Ages 3 – 7

Doubleday Books for Young Readers, 2017 | ISNB 978-0553537581

National Reading Group Month Activity

celebrate-picture-books-picture-book-review-bunny-puppet

Story Buddy Puppet

 

Hop to it! Have fun telling your favorite stories with this bunny puppet!

Supplies

  • Printable Bunny Template
  • Paper sandwich bag
  • Colored pencils, crayons, or markers
  • Scissors
  • Glue

Directions

  1. Print out the Bunny Template
  2. Color the Bunny Template
  3. Cut out the bunny’s features
  4. Glue the bunny’s features to the sandwich bag

Picture Book Review

October 18 – It’s National Friends of Libraries Week

celebrate-picture-books-picture-book-review-read!-read!-read!-cover

About the Holiday

When you think of friends, you think of people and places you can go to for laughter, information, intrigue, a welcoming atmosphere, and smiles—you think of a library! All this week we are celebrating the people and groups that promote and protect this amazing institution that allows you to take books home for free! What would we do without these cozy buildings and kind, helpful librarians? The Friends of Libraries Groups work to make sure we never find out by organizing fun activities and annual fund drives so that libraries can continue to offer new books, resources, and programs for everyone. To celebrate this week, visit your local library and consider making a donation or joining a Friends of Libraries group!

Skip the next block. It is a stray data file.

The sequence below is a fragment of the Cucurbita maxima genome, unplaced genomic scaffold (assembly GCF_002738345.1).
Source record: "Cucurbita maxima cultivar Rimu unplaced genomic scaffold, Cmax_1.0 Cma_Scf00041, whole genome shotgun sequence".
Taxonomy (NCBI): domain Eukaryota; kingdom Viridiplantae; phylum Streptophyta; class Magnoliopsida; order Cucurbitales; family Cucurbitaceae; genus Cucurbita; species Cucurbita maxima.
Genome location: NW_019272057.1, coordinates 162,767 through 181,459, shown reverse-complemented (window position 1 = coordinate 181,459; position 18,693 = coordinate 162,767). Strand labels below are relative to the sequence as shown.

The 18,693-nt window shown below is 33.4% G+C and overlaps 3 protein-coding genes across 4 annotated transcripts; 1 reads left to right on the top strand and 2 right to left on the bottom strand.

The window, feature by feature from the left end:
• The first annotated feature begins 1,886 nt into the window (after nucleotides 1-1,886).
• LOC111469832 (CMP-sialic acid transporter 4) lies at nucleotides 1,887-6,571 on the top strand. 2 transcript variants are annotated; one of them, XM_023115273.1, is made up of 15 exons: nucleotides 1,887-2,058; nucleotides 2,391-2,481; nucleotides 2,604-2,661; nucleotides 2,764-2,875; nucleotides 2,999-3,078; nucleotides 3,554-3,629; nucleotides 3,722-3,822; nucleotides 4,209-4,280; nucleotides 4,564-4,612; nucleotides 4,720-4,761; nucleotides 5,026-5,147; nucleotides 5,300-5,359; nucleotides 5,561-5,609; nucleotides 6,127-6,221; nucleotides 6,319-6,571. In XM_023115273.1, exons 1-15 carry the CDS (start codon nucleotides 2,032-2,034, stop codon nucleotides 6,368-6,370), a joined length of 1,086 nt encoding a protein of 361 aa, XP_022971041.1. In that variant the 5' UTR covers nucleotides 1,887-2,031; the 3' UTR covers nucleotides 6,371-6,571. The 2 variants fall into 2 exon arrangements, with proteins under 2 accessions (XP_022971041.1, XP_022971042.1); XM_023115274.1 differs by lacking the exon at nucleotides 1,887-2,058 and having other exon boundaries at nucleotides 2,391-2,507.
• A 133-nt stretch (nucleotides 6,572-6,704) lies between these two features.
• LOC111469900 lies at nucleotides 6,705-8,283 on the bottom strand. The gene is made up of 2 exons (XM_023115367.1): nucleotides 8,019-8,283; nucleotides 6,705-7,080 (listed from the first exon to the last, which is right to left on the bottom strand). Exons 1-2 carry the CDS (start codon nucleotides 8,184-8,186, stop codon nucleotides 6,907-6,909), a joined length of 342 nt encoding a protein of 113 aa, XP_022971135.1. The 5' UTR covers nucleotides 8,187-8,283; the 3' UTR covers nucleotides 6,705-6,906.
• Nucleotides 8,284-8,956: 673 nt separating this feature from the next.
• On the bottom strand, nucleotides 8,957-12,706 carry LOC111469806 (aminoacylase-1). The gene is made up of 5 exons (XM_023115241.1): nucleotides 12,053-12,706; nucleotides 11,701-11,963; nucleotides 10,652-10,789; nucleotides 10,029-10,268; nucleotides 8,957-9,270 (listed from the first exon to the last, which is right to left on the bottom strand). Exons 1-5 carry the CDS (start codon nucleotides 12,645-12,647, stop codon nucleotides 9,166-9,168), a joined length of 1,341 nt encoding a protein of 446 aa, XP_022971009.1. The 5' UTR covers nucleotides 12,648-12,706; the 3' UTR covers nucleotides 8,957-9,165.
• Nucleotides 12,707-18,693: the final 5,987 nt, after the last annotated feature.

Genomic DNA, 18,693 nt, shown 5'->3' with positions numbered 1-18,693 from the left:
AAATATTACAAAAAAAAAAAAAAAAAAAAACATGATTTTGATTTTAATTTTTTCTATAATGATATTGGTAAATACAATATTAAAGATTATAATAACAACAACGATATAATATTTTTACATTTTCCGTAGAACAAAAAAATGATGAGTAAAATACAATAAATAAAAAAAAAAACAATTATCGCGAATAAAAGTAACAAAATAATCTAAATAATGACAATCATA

Read! Read! Read!

Written by Amy Ludwig Vanderwater | Illustrated by Ryan O’Rourke